Examples of various niche-overlap patterns between species are shown in Fig. 3, which shows the distribution of species’ relative abundances plotted in hydrological niche space defined by SEV values. The three Ranunculus species appear to show segregation across niche space as a whole (Fig. 3a), but this was not significant in our tests (Table 1); Heracleum sphondylium and Silaum silaus are examples of confamilial species showing highly significant segregation (Fig. 3b). The three Leontodon spp. overlapped more than expected at the coarse scale at Cricklade (Fig. 3c), and two Cirsium spp. did so at both scales at Tadham (Fig. 3d).

image

Figure 3. Distribution of congeneric and confamilial species in a hydrologically defined niche space. The area of pies is proportional to the total abundance of species in different regions of the niche space. The niche boxes shown correspond to 1 SEV unit, which was the coarser-grain used in our analysis. (a) Ranunculus acris, R. bulbosus and R. repens at Cricklade. (b) Heracleum sphondylium and Silaum silaus (both Apiaceae) at Cricklade. (c) Leontodon hispidus, L. autumnalis and L. taraxacoides at Cricklade. (d) Cirsium palustre and C. arvense at Tadham.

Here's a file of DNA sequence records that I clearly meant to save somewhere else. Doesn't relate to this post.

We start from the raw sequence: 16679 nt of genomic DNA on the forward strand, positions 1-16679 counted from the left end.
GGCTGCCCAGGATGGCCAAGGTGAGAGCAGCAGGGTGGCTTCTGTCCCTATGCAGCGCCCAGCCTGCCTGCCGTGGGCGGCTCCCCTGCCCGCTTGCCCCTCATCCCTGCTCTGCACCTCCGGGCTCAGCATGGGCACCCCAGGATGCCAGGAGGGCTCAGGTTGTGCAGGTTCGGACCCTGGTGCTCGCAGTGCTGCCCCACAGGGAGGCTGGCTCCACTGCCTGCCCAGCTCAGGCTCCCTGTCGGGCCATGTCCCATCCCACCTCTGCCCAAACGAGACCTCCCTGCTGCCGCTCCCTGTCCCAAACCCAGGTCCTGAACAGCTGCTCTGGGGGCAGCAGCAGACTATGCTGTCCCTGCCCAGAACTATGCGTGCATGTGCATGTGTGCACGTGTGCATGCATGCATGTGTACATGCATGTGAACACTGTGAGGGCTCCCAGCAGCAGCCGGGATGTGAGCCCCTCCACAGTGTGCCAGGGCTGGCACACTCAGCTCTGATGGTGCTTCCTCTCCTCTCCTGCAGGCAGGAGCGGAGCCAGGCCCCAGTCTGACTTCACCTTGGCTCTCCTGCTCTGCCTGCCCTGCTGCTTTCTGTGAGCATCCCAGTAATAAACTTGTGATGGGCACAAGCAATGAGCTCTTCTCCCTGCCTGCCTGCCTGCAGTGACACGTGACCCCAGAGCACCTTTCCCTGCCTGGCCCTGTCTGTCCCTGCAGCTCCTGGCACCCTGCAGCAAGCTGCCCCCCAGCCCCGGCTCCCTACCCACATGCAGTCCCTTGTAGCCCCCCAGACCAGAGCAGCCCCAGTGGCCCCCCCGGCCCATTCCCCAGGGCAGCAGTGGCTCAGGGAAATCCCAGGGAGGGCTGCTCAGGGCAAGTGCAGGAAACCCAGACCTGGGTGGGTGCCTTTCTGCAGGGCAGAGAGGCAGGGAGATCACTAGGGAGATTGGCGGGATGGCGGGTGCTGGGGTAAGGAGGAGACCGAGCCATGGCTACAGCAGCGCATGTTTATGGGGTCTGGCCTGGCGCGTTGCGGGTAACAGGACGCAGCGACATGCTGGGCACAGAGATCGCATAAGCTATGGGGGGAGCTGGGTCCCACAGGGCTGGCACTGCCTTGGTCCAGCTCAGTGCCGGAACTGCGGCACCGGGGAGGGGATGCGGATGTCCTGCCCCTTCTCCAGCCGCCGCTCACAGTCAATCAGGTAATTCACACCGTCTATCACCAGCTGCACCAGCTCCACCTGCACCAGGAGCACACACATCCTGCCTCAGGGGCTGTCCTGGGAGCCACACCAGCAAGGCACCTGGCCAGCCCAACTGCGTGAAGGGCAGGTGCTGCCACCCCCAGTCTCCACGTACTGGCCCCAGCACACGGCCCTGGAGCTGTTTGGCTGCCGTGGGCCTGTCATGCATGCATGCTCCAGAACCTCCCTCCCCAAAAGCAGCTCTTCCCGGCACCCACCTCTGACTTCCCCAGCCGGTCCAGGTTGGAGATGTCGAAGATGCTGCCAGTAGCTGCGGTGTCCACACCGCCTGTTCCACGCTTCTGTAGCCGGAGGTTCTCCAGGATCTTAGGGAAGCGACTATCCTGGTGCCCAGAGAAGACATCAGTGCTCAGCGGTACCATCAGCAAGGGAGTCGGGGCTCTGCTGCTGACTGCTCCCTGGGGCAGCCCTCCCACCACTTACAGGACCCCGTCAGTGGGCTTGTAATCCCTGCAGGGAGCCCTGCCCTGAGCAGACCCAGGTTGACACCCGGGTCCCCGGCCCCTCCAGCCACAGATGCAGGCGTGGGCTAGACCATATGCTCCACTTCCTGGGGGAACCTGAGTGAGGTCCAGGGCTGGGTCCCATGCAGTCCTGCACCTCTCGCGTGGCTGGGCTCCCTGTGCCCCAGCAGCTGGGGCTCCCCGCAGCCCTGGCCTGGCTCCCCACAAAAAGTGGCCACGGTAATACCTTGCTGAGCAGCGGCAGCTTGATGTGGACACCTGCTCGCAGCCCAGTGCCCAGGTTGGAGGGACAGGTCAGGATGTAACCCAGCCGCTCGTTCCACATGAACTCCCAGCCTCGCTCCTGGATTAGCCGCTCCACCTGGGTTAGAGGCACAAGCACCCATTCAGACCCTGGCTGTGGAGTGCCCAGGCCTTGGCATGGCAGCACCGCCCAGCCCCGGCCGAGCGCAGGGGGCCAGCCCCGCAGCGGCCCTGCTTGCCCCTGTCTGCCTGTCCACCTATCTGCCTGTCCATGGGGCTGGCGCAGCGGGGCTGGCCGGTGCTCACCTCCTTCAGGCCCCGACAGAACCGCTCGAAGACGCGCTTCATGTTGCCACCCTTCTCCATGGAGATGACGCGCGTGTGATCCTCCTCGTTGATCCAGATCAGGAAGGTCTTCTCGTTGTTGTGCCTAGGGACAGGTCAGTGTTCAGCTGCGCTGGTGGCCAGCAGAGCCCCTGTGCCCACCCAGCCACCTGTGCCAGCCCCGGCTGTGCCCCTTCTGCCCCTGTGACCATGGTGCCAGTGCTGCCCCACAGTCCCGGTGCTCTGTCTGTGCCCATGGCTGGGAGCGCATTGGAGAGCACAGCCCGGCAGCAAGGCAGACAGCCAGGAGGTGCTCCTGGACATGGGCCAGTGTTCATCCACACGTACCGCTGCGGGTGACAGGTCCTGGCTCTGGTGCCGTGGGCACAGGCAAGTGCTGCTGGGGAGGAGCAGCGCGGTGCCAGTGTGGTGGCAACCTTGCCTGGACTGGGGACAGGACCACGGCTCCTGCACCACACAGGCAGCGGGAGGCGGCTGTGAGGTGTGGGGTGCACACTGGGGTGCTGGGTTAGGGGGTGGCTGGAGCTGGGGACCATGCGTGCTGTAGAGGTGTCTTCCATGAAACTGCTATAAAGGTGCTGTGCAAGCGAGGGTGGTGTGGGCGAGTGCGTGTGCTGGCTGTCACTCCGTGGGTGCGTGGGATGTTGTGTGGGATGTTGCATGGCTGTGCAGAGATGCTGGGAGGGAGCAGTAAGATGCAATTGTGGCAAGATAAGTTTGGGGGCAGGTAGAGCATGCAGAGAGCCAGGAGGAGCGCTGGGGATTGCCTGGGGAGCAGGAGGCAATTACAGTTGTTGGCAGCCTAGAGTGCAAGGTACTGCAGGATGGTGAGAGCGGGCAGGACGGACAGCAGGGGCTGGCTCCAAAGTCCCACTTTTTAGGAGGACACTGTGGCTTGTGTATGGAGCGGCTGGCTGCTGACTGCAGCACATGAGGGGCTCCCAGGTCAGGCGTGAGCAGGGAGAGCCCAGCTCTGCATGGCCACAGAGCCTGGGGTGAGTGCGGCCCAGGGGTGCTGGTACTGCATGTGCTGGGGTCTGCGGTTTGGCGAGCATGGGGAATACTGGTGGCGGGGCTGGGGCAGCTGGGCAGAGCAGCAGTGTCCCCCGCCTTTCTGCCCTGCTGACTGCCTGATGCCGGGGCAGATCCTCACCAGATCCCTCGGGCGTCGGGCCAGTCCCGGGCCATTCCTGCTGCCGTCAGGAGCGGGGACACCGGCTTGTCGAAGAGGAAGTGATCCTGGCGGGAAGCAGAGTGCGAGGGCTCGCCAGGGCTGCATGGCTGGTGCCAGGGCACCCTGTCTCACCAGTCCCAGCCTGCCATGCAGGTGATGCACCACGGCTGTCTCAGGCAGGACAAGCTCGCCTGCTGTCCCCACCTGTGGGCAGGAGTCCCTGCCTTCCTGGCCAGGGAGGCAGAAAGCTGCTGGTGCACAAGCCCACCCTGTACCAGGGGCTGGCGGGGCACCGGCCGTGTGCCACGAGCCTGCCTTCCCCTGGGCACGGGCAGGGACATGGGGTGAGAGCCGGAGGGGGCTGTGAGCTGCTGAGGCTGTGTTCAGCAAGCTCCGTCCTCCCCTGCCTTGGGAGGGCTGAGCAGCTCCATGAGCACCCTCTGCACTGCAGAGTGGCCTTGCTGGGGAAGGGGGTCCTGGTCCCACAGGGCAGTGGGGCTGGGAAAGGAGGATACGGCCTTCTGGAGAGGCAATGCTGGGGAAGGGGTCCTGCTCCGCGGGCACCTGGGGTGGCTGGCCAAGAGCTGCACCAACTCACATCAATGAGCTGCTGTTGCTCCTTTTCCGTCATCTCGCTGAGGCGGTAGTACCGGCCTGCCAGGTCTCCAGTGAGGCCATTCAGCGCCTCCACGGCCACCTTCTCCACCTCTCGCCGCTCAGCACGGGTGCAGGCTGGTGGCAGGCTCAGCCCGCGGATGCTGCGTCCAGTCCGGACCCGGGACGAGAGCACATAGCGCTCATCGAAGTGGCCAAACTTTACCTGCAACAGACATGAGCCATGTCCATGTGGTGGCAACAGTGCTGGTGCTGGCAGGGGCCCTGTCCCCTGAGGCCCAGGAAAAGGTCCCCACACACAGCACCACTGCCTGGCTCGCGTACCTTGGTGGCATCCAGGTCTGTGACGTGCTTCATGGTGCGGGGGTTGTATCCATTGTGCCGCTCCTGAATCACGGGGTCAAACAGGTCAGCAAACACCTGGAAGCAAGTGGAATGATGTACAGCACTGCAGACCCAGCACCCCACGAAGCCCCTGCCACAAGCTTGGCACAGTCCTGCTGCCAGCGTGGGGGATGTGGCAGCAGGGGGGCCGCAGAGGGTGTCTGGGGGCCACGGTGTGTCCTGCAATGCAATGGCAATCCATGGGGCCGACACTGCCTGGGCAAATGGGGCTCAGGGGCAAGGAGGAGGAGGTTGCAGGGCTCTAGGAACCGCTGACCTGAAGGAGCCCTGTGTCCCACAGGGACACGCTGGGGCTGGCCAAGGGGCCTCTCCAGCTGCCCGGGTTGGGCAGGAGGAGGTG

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Discussion

  1. Top of page
  2. Summary
  3. Introduction
  4. Methods
  5. Results
  6. Discussion
  7. Acknowledgements
  8. References

In both of the communities studied, meadow plant species segregated on hydrological (SEV) gradients, and this generated smaller-than-expected niche overlaps between species when an average overlap was computed for all pairwise combinations of species. This gross signature of community structure was the cumulative result of niche separation arising at a range of phylogenetic levels, namely species within genera (e.g. Agrostis spp.), genera within families (e.g. Apiaceae Fig. 3b), families within major clades, and between eudicot and monocot clades. The results were site-specific, showing that niche separation can arise at any and all phylogenetic levels. They were also clade-specific, showing, for example, a greater frequency and pervasiveness of niche separation in the monocots than in the eudicots at Cricklade. The pattern that we expected, with niche overlap within taxa increasing from lower to higher ranks, was not present. While it must be acknowledged that taxonomic ranks are artificial and may vary in meaning between groups, it seems reasonable to suppose that the niche segregation that we found between genera has a more recent evolutionary origin than that we found between families. This conclusion can be tested once we can measure the branch lengths on a proper phylogeny for the species in question (discussed later).